Author Topic: Coronavirus thread  (Read 219078 times)

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Offline Mandryka

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Re: Coronavirus thread
« Reply #5360 on: Today at 12:36:31 AM »
Singapore reports worst daily Covid case tally in more than a year

"[...]As of Tuesday, a total of 809 people were in hospital. Of these, 75 were seriously ill and required oxygen, and nine were in intensive care. The majority of seriously ill patients were older than 66, according to the Ministry of Health.

Eighty-one per cent of the entire population is fully vaccinated – excluding under-12s, it is 90% – and the number of seriously ill patients is fairly low overall. Just four people have died in the past 28 days, all of whom were unvaccinated, according to the health ministry.

However, the number of those seriously ill is increasing. The number of patients requiring oxygen doubled to 54 on Sunday from two days before, an important gauge to judge whether the medical system could get overwhelmed.[...]"

Sure, so now we’re in a real difficult area, but an unavoidable one IMO. First there’s the question of how many seriously ill covid patients the health system can support - complex because a health system is very big  and you can always find some room by moving the furniture around - you rob Peter to pay Paul.

And secondly, and much more problematically, you have to judge whether the health costs of an open society are counterbalanced by the social and economic benefits.

As I said, there is no avoiding these decisions - and there is no right answer IMO. The whole world is between a rock and a hard place.
« Last Edit: Today at 12:39:51 AM by Mandryka »
Wovon man nicht sprechen kann, darüber muss man schweigen

Offline SimonNZ

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Re: Coronavirus thread
« Reply #5361 on: Today at 12:51:52 AM »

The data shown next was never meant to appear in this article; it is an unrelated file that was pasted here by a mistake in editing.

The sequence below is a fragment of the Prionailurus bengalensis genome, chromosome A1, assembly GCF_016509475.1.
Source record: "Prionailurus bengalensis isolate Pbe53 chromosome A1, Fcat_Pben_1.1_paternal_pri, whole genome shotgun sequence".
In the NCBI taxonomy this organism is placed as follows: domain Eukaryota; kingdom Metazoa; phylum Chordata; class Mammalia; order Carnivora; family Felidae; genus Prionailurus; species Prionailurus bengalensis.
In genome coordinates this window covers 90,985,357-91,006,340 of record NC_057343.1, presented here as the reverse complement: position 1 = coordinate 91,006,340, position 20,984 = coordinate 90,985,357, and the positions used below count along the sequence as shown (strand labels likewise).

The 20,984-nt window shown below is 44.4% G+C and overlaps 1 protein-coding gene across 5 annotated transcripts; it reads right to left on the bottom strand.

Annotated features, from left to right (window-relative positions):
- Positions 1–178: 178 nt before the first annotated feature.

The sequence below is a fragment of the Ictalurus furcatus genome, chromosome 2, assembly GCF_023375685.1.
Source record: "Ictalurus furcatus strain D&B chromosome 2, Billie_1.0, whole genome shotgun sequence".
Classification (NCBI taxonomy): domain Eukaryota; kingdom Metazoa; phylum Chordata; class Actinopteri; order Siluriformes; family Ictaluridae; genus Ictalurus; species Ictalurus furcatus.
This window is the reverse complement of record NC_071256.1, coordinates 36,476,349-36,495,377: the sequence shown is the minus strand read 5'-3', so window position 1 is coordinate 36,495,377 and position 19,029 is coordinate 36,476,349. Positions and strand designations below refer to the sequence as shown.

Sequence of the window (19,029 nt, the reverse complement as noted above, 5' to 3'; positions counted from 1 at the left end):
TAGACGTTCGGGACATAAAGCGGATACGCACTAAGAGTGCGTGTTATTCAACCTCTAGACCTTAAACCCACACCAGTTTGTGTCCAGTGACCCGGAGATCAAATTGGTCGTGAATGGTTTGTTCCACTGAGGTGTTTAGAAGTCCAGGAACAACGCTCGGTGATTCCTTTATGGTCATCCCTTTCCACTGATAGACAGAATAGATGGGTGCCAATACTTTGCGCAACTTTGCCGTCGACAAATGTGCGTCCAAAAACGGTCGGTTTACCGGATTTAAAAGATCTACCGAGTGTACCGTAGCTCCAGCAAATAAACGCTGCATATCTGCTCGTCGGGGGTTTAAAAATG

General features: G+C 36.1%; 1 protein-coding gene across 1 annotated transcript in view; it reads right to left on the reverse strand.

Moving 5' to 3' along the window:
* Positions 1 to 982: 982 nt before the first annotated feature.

Hospitals in most countries have already been cut back so much over the last decades that they were operating at near or right on full capacity in non pandemic times.

And you can possibly find more rooms and perhaps you can create the infrastructure for those rooms and buy equipment in time - though highly unlikely - but they definitely can not magic up new doctors and nurses. Any retirees and qualified people who had changed jobs were already rounded up at the start of the outbreak. And burnout and infection mean the numbers can only go down.
« Last Edit: Today at 12:55:57 AM by SimonNZ »

Offline Mandryka

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Re: Coronavirus thread
« Reply #5362 on: Today at 12:56:02 AM »
Hospitals in most countries have already been cut back so they are operating at near or right on full capacity in non pandemic times.

And you can possibly find more rooms and perhaps you can create the I frastructure for those rooms and buy equipment in time - though highly unlikely - but they definitely can not magic up new doctors and nurses.

What you do is you tell people who need elective procedures they’ll have to wait longer. There may be staffing problems, people will have to do jobs which they’re not fully qualified for, they’ll learn on the job.  The quality of the public health service will reduce - that’s all part of the cost.

At some point the people with the power have to say: when hospitalisations reach X we just have to put the brakes on. But that X is a value judgement - it involves deciding what sort of health system you want to offer the people - how many compromises you are prepared to make. Longer wait for a hip replacement, some cancer patients slip through the net and die sooner as a result,  but society stays open longer.